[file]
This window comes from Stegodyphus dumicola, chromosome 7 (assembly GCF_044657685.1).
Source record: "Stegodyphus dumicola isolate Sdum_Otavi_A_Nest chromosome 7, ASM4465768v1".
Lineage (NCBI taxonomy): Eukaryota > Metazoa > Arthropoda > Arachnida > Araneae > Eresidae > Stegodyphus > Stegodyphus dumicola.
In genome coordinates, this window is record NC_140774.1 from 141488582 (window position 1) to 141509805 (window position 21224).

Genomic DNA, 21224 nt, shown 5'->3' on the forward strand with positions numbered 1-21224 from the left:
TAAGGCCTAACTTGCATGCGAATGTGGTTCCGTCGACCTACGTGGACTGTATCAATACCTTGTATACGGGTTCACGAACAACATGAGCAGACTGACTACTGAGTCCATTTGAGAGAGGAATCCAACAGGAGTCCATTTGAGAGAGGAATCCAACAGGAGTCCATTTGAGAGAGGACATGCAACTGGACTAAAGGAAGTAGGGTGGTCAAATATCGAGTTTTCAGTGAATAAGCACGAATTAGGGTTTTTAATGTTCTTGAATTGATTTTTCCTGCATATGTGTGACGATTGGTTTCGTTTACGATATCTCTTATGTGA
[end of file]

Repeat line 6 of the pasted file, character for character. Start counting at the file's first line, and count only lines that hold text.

TAAGGCCTAACTTGCATGCGAATGTGGTTCCGTCGACCTACGTGGACTGTATCAATACCTTGTATACGGGTTCACGAACAACATGAGCAGACTGACTACTGAGTCCATTTGAGAGAGGAATCCAACAGGAGTCCATTTGAGAGAGGAATCCAACAGGAGTCCATTTGAGAGAGGACATGCAACTGGACTAAAGGAAGTAGGGTGGTCAAATATCGAGTTTTCAGTGAATAAGCACGAATTAGGGTTTTTAATGTTCTTGAATTGATTTTTCCTGCATATGTGTGACGATTGGTTTCGTTTACGATATCTCTTATGTGA